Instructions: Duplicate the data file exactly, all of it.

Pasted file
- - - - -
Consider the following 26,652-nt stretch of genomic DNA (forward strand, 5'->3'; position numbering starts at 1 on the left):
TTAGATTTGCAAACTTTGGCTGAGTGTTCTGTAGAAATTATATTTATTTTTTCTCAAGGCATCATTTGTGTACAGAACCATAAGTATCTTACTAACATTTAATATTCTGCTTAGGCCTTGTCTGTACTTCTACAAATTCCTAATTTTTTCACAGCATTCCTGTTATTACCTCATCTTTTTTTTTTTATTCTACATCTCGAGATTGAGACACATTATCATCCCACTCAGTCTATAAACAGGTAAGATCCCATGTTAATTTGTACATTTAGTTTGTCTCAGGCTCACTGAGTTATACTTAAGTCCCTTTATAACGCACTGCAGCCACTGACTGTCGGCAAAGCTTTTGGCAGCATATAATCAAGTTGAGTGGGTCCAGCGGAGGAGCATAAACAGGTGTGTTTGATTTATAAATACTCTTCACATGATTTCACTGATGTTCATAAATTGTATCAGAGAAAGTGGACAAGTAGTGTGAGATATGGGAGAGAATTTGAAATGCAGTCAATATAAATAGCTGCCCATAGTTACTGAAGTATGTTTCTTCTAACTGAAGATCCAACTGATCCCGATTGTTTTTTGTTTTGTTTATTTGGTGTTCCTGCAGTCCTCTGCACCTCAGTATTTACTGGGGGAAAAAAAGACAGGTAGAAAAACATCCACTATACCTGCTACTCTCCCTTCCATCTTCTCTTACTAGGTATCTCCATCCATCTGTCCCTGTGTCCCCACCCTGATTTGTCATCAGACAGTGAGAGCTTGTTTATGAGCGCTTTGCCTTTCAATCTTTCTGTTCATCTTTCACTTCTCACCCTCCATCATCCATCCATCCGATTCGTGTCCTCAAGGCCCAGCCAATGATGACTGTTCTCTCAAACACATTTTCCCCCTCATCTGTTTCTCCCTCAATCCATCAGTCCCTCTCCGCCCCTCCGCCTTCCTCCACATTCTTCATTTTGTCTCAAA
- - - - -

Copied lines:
Consider the following 26,652-nt stretch of genomic DNA (forward strand, 5'->3'; position numbering starts at 1 on the left):
TTAGATTTGCAAACTTTGGCTGAGTGTTCTGTAGAAATTATATTTATTTTTTCTCAAGGCATCATTTGTGTACAGAACCATAAGTATCTTACTAACATTTAATATTCTGCTTAGGCCTTGTCTGTACTTCTACAAATTCCTAATTTTTTCACAGCATTCCTGTTATTACCTCATCTTTTTTTTTTTATTCTACATCTCGAGATTGAGACACATTATCATCCCACTCAGTCTATAAACAGGTAAGATCCCATGTTAATTTGTACATTTAGTTTGTCTCAGGCTCACTGAGTTATACTTAAGTCCCTTTATAACGCACTGCAGCCACTGACTGTCGGCAAAGCTTTTGGCAGCATATAATCAAGTTGAGTGGGTCCAGCGGAGGAGCATAAACAGGTGTGTTTGATTTATAAATACTCTTCACATGATTTCACTGATGTTCATAAATTGTATCAGAGAAAGTGGACAAGTAGTGTGAGATATGGGAGAGAATTTGAAATGCAGTCAATATAAATAGCTGCCCATAGTTACTGAAGTATGTTTCTTCTAACTGAAGATCCAACTGATCCCGATTGTTTTTTGTTTTGTTTATTTGGTGTTCCTGCAGTCCTCTGCACCTCAGTATTTACTGGGGGAAAAAAAGACAGGTAGAAAAACATCCACTATACCTGCTACTCTCCCTTCCATCTTCTCTTACTAGGTATCTCCATCCATCTGTCCCTGTGTCCCCACCCTGATTTGTCATCAGACAGTGAGAGCTTGTTTATGAGCGCTTTGCCTTTCAATCTTTCTGTTCATCTTTCACTTCTCACCCTCCATCATCCATCCATCCGATTCGTGTCCTCAAGGCCCAGCCAATGATGACTGTTCTCTCAAACACATTTTCCCCCTCATCTGTTTCTCCCTCAATCCATCAGTCCCTCTCCGCCCCTCCGCCTTCCTCCACATTCTTCATTTTGTCTCAAA